Acropora Coral Care Tips

Acropora Coral Care Tips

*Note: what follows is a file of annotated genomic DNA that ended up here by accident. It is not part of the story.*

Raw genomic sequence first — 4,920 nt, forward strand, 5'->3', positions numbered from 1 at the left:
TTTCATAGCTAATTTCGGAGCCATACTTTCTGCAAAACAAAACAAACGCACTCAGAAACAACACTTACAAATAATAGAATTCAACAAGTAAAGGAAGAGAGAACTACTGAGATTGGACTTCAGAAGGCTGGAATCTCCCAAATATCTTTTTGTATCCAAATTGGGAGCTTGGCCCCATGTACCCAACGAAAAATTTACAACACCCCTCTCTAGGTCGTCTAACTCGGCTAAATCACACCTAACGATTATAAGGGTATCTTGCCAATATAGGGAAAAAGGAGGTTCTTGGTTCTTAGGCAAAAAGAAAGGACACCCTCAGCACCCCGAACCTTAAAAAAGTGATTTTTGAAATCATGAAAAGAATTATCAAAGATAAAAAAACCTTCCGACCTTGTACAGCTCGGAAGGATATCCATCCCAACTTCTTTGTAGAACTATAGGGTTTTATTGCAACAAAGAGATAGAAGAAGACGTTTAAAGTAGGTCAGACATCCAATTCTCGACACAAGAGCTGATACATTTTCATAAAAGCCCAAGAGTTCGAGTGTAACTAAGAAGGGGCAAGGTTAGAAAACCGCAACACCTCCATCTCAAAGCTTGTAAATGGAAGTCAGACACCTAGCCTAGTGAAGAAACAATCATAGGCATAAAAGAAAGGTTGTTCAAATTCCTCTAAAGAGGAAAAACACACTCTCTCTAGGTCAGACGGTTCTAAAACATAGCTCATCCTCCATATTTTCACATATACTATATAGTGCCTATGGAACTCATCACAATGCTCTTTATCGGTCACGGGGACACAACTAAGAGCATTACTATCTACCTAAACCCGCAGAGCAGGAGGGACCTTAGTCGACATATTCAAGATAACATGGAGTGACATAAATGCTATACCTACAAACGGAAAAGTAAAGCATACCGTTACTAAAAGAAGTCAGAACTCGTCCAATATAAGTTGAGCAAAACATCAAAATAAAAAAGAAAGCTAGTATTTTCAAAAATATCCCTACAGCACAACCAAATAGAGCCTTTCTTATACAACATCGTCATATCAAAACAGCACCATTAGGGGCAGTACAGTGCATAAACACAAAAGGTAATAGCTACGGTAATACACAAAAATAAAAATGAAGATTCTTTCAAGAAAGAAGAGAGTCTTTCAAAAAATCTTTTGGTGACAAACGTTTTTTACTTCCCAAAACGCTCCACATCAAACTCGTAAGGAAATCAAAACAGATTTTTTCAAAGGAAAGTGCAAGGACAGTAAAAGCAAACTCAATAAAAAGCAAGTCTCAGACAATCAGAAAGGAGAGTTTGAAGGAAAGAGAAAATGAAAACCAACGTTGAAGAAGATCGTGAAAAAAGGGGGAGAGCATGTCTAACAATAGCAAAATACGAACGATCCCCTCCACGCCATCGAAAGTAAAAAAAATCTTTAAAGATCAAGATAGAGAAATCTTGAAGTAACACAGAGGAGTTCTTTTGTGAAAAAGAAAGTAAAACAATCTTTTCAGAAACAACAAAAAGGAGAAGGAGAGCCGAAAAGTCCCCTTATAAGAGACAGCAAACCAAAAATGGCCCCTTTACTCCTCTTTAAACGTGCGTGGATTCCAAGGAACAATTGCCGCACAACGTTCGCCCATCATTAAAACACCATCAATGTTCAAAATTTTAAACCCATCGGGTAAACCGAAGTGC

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What's up everyone welcome back to another tidal, Gardens coral, spotlight. This. Video is all. About Acropora. Acropora. Or what many consider, to be the king of SPS. Corals, they. Are some of the most challenging stony, corals to keep however. There. Is good news for hobbyists. Looking, to, try Acropora for the first time. There's. More information, and technology, available today than, ever, before some. Of which we will cover right, now alright. Let's dive in. Acropora. Are a genus. Of small polyps stony corals found, in reefs throughout the world they. Grow branching, colonies, that take on a variety of forms, ranging from stag horns, elk, horns or even flat tables. Acropora. Are one of the primary reef building corals and are, responsible, for a large percentage, of a, reefs calcium, carbonate, structure. As. Far as the hobby is concerned, there, is little doubt that Acropora, or the crown jewel of the sps world, no. Other genus. Captivates. The imagination of. Hobbyists quite, like these fuzzy sticks, people. Dedicate, entire, aquarium, builds, just to grow this coral as the. Quote-unquote, Acropora, dominated, SPS, tank has, become, an aspirational. Goal for many aquarists, no. Other genus, has the sheer number, of documented. Species as Acropora and when. Refik, wears talked about, the requirements. To keep an SPS, system generally. They're. Really, only talking, about the care requirements, specific. To Acropora, if you, don't believe me there. Are plenty, of SPS, that, are not that much more difficult to heat than any other stony coral such as saryati. Pora pasa. La pora, stylophora. Pomona. Even. Montipora, but. Difficulty. Associated with keeping SPS. Is, largely, descriptive. Of the care requirements, for acropora, and that, gets projected onto, all the, other SPS, corals, that. Illustrates, the gravity, that, this particular genus, of coral has you. Would never hear anyone look, at the care requirements, for say pavana. And, blanket. The rest of the SPS, world with it but, that's exactly what happens with Acropora. So. Let's take, a look at what, makes Acropora, more, difficult, to care for to. Put it simply they, are highly sensitive to changes in water chemistry and are, demanding, in terms of flow and light. Unlike. More forgiving, corals, Acropora. Demonstrate, their displeasure in one of two ways, they. Either change, color to something unappealing. In the mild cases or they, outright, die right before your eyes in, the severe cases. Many. Experienced, hobbyists, have struggled, keeping, Acropora long term but. That ironically. Is part of the attraction to this coral, now. Taking, on new challenges and, improving. One's husbandry, is a good thing in this hobby and, successfully. Keeping Acropora serves, as a nice high bar of success. What. Is it about Acropora, that, captivates, hobbyists. For. Many refocused, s-- an SPS. Dominated, tank full of Acropora, is love, at first sight. Although. The SPS, tank often, lacks the mesmerizing. Movement, of other types of reefs filled with youth Illya or. Anemones, they, are beautiful, in their own right the. Acropora, dominated, tank is a bright, explosion. Of color where, each nook and cranny is its, own fireworks, show, Acropora. Come in every, color imaginable and, their, color palette. Is highly, variable a. Colony. Grown in one system can change color dramatically. When moved to another system I occasionally. Visit, friends that had purchased an Acropora from me and I'm, amazed at how much it's changed in their aquariums, it's. Completely. Unrecognizable. From its time in my possession this. Is especially, true if, they're doing something completely different in their system, such, as running an ultra-low nutrient, methodology, for example, the. Color variability. Of Acropora, also. Feeds that desire for a challenge, with. These corals, it's, not good, enough to just have them survive and grow but. Also to express. The most aesthetically, pleasing colors. The. Lengths, that experienced, SPS, keepers will go to to, have ultimate coloration. Is staggering. Although. They don't look it Acropora. Are an aggressive coral, they.